It’s been two weeks since my last update. A lot of planning has taken place, but not a lot of activity on the car. I refuse to change anything until we’ve had it on track to understand how it works stock. The end of the month is the first track day I can find at Buttonwillow running clockwise configuration 13. In this entry I’ll highlight the way I made my wheel choice for the car. Admittedly not a lot of analytical information this time, but progress is progress, right?
From my previous entries, it should be relatively self-evident that my requirements for a wheel for the FR-S are:
- 17×9 – wide as we can get without risking the wheels ordered not fitting
- Light weight – call this under 19 lbs for the size – unsprung weight is the enemy
- Good fitment – hellafunction, not hellaflush
- Good price – No wheels that cost 18% of the value of the car
What is the age old adage for race car fabrication? “Fast, Cheap, reliable – choose two” I think the same applies to wheel options for the FR-S. combine the 5×100 bolt pattern and my list of requirements made for few choices. And apparently to make things worse, in Japan, all the track oriented consumers are looking for 18’s, so the the supply of 9” wide 17’s isn’t likely to change. The only options I could find without going with a custom made wheel were:
- Rotas –There are a couple styles that are the right size, but luckily, as they don’t fit criteria #2, I don’t have to face the “rota debate”.
- Team Dynamics Pro Race 1.2 – they come in 40mm and 45mm offsets, but are also about 20 lbs/ corner. Not to mention they are not available in country right now so they are special order from Europe. A rock solid wheel, but heavier than I want, even though the price is fair.
- Mach V Motorsports “Awesome” wheel. – 17×9, 17.8lbs, 42mm offset, $250/corner. They come with a center cap, but no valve stems. Bingo.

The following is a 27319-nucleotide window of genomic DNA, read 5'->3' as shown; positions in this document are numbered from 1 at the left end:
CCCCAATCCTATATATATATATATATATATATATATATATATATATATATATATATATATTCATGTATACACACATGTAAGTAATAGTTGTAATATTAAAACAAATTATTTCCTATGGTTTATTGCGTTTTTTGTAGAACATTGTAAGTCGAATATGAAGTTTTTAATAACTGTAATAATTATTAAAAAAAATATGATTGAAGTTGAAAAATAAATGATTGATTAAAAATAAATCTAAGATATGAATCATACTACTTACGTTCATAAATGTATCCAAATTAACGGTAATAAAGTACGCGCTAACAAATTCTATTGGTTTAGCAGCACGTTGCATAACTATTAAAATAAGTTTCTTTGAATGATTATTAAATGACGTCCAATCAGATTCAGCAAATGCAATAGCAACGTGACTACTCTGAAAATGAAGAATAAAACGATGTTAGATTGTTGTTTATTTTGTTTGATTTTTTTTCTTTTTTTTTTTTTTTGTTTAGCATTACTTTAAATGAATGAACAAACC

The Mach V Motorsports wheel is specifically made for Subarus. Its hubcentric for the FT86 chassis, and comes drilled for both 5×100 and 5×114.3 bolt patterns. So if we ever do end up doing a hub conversion on this car, we can continue to use the wheels. The Mach V wheel is a form flow cast 5 spoke design wheel. While forged wheels are generally deemed to be lighter and more rigid, they also are way more expensive. Dan at Mach V talked me through their design process as I am concerned about damaging wheels on track. I wasn’t as concerned about “if” they would fail, as all wheels will with the proper FUBAR’d corner entry, but I was concerned “how” they would fail. Cast wheels have a reputation for cracking, not bending like forged ones do. Dan assured me that during their design process, they actually added material to the spokes to increase the sheer strength and ensure safety when in use, and the form flow casting process is more reliable than the simpler casting ones used in the past. I just wanted to make sure that when damage occurs, that the barrel doesn’t leave the hub leaving me to 3 wheel the car to a stop. These wheels fit the bill for that. All of this, and at a price of $249 a corner, I don’t really see anything else remotely close to the performance per dollar ratio on the market.
I ordered them in flat black, but they come in a couple other finishes you can see here:
I don’t do much for aesthetics for my cars, but I am considering having these wheels powder coated. I am pretty dead set on some shade of blue. Somewhere between Volk’s “Magnesium Blue” and “Hyper Blue”.
Here are a couple sample colors I picked up locally. Not sure any of these are right. I also considered a bright color, like Porsche’s Mexico Blue, but not sure. Vote on the poll, or leave a comment.
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